Now of course this is an extreme situation of how being short on breath begets less breath, how tension and anxiety further progress tension and anxiety. But as I watched William I realized how most of us do this to ourselves all day long. In fact, we can get so used to feeling restricted, we don’t even realize how tight we are until it’s too late. At first, we begin by bracing ourselves just a little, waiting for something to throw us off balance, eady to defend or protect ourselves. And like a snowball effect, we respond progressively by getting tighter and tighter, minimizing our breath moment after moment.
The physiological effects of Abdominal Breathing (belly breathing) is a gift we’ve been given, but too many of us have become accustomed to Thoracic Breathing (chest breathing) and end up living in a state of fight or flight. Watch this video below for your how to guide for abdominal breathing, but first, let me explain….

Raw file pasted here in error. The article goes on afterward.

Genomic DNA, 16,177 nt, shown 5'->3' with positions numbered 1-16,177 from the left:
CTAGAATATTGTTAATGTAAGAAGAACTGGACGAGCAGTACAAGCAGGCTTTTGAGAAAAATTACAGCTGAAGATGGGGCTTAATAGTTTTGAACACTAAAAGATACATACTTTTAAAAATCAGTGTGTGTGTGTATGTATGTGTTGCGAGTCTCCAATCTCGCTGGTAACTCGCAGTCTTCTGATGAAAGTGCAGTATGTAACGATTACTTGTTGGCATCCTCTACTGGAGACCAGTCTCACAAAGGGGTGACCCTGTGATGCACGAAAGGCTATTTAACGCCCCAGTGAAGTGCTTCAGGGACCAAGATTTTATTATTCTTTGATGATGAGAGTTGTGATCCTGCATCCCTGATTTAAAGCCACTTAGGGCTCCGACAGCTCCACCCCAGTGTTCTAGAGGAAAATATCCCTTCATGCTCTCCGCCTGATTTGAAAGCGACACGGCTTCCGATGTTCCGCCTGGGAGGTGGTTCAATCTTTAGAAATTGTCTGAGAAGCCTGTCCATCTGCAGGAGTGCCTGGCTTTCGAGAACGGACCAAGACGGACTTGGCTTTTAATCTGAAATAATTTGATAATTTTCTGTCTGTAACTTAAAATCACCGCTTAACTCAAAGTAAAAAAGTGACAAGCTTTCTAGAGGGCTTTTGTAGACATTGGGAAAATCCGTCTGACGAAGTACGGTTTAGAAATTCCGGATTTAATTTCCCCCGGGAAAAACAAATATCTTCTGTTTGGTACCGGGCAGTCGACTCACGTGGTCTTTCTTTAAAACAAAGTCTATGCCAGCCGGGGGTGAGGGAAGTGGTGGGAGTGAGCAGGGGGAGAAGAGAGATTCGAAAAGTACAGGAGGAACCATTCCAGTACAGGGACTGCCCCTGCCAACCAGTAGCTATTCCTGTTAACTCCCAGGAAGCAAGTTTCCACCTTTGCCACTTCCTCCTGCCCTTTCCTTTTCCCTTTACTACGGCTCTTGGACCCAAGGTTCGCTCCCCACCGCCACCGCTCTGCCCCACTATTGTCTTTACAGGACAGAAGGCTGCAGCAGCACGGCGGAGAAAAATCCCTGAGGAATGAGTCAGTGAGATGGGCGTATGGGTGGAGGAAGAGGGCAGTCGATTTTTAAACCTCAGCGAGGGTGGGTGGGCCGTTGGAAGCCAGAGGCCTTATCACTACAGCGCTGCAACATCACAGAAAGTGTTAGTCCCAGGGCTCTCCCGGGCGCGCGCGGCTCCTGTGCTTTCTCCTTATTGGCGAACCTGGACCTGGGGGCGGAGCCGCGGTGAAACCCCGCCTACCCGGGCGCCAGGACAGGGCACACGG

Inhale. Exhale. Hey stressballs! It’s easy to get wrapped up in everyone’s asana, but what’s really the link to stress relief and relaxation? Why, something so mundane every human being does it without even thinking: breathing! NPR has a story on just how important ‘being good’ at breathing is to your overall health and happiness. [...]
There’s no way of knowing when a tragedy may strike, but knowing what to do in the event of an emergency by conditioning your brain beforehand will give you a much higher chance of survival. Referred to as your “disaster personality,” by Amanda Ripley in her latest article “How to Survive A Disaster” in this [...]